No shifting needed

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What’s nice about this is that the shifting is smooth while drivers get to totally focus on the road – keeping the truck centered in the lane, watching the traffic flow. It’s much safer.” –Clint Bushong, engineering supervisor, Peterbilt Motors Company

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I rode shotgun in Peterbilt Motors Co. Model 387 highway tractor equipped with an Eaton Fuller 10-speed Ultrashift last week with Clint Bushong at the helm and came away yet again thinking automated transmissions are just going to be the way to go in the near future for most over-the-road operators out there.

Let me stress that I said “most” as Clint would be the first to tell you that automated transmissions like the Ultrashift are not for everyone.

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A 12-year veteran engineer with Peterbilt, Bushong drove for a living for a while back in his hometown of Los Angeles, making residential deliveries for a landscaping company in posh places like Beverly Hills – and in places like that, you needed to not only have a manual transmission, but be VERY skilled with it.

“One of the things an automated transmission still can’t quite do is help you ‘feather’ a trailer while backing up – simply because the clutch is fully engaged all the time,” he told me. “Aside from that, though, it’s pretty much a winner – especially for new drivers.”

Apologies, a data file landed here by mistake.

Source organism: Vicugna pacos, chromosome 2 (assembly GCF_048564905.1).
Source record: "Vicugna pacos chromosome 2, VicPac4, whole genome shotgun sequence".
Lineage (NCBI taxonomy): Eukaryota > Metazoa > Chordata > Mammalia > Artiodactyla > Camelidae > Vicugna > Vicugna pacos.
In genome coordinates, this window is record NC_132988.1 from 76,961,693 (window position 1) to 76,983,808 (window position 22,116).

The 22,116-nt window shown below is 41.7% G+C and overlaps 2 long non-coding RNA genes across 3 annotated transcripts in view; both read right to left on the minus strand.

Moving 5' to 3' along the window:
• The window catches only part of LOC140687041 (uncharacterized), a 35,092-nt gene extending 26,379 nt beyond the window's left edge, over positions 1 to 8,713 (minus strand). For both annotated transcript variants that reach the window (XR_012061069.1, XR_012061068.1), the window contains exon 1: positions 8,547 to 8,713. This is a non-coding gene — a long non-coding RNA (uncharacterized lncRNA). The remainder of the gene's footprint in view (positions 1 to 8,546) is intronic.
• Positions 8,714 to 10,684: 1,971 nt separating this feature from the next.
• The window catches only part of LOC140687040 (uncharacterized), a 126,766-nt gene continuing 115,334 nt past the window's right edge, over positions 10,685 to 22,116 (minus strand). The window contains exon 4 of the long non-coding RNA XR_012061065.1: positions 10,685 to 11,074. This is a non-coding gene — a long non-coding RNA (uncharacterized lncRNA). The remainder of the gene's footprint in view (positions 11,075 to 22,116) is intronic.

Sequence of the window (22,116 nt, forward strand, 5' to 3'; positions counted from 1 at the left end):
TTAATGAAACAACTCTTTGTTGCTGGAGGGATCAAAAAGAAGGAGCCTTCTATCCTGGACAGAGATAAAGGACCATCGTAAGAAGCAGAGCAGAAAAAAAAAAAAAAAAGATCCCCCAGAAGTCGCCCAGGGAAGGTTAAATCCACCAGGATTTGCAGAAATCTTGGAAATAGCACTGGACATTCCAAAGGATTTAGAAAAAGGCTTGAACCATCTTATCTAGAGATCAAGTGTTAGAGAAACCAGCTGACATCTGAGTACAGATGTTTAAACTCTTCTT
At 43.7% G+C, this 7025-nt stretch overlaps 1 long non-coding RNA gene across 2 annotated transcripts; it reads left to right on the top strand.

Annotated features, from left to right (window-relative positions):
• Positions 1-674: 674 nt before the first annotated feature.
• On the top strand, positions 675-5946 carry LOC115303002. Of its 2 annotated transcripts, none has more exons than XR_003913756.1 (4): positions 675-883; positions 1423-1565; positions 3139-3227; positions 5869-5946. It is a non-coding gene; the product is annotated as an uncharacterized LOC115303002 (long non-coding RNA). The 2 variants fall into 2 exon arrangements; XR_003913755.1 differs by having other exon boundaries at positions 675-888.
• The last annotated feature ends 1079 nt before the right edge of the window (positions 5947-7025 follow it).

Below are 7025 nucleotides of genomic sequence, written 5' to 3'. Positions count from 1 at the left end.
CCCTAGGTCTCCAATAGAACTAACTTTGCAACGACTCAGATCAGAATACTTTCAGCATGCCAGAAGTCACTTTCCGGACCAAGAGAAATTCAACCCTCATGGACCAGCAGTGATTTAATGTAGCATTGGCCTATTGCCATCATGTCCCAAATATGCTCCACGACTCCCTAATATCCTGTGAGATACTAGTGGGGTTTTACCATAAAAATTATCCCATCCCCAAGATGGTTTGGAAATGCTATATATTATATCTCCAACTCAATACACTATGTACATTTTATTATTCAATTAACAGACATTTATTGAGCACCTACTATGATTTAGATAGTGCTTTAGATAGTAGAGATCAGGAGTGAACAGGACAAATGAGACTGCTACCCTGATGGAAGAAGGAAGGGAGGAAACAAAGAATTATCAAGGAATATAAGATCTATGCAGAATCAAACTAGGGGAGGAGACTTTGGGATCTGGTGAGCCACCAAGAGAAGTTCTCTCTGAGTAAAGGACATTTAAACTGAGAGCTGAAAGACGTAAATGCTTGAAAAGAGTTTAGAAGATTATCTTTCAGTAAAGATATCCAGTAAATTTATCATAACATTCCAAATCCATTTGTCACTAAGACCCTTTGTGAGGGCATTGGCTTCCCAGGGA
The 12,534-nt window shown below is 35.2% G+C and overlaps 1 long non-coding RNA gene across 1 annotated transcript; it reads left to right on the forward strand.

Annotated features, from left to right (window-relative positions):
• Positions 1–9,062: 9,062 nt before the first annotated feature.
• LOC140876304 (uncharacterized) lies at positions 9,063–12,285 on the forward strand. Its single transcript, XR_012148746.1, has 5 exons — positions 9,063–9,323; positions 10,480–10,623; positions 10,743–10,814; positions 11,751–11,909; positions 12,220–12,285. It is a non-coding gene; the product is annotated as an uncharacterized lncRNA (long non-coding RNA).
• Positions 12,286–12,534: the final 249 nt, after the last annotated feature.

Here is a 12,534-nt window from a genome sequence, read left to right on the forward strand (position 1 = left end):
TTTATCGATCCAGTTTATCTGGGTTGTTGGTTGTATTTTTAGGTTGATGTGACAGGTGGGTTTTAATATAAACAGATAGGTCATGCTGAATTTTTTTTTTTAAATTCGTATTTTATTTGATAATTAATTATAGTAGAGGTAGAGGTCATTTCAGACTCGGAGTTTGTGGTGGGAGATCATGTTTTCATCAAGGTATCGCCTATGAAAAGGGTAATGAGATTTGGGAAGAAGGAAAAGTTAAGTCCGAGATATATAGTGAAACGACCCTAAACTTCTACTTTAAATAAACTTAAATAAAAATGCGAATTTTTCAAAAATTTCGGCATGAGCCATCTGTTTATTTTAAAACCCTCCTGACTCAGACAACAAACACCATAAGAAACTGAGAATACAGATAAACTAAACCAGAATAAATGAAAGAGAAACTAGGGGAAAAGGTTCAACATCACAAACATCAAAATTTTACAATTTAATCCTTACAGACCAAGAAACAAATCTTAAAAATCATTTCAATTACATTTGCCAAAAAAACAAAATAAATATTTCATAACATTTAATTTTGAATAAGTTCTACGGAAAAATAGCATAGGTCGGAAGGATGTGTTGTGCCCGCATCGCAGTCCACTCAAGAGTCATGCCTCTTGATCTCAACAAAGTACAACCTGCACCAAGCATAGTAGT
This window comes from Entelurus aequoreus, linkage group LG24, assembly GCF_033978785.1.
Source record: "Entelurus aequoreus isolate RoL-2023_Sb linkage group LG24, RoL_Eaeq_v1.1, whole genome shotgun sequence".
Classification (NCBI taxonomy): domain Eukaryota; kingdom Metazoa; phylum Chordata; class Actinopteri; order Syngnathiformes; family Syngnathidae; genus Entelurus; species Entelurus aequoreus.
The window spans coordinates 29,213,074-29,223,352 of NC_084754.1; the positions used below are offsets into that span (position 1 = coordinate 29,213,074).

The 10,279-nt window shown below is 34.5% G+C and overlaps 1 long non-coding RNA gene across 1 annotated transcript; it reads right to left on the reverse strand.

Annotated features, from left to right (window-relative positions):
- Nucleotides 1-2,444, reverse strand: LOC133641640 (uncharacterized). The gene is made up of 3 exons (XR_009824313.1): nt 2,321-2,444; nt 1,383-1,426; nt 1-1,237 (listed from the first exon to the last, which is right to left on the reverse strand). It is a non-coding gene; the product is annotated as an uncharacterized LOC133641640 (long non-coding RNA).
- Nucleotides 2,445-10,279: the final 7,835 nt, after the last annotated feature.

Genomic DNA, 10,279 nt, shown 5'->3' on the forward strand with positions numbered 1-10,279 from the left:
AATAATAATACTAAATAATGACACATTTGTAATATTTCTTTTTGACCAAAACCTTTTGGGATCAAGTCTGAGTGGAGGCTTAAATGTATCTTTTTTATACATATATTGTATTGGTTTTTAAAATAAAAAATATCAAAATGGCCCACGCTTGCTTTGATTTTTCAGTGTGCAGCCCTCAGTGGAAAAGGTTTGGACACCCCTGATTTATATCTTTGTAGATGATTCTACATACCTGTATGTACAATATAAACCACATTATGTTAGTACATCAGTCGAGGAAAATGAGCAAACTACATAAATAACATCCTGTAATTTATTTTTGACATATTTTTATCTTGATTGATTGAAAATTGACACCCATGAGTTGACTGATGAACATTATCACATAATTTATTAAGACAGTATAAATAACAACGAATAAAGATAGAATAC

As we zipped along I-35E, Clint merely had to nod his head at the roadway around us to show me why he thinks automated transmissions are the wave of the future. “Look at this traffic – not only do you need to maneuver the truck, know where the cars and other vehicles are around you, we’d also need to be simultaneously aware of where we are in the gears. That’s a lot for any driver to manage – but more so for a new one.”

[Clint discusses the other advantages of transmissions like the Ultrashift below.]

The new automated models today, he told me, are much, much better in terms of how they “synch” with the engine, not allowing the torque to fall off as much between shifts so drivers get smooth steady acceleration and deceleration. The engine brake is also integrated into the package so drivers don’t have that to fiddle with either – enabling them to stay totally focused on the road.

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It was no accident that the Model 387 we were in was headed to a fleet after our test runs – U.S. Xpress Enterprises, to be exact – a fleet that’s no stranger to automated transmissions. They’ve been focused for years on brining more automated models into their operation, to make it easier to both recruit and retain drivers.

Another thing, too – taking out the shift lever frees up a lot of room in the truck cab, making it much easier to move from driver to passenger seat (and vice versa) along with moving from the driver’s area to the sleeper. “Let me tell you, on our longer test runs, you can fit five guys comfortably in a truck cab equipped with an automated,” Clint mentioned to me. “It’s much more cramped when we’re using a truck equipped with a manual shifter.”

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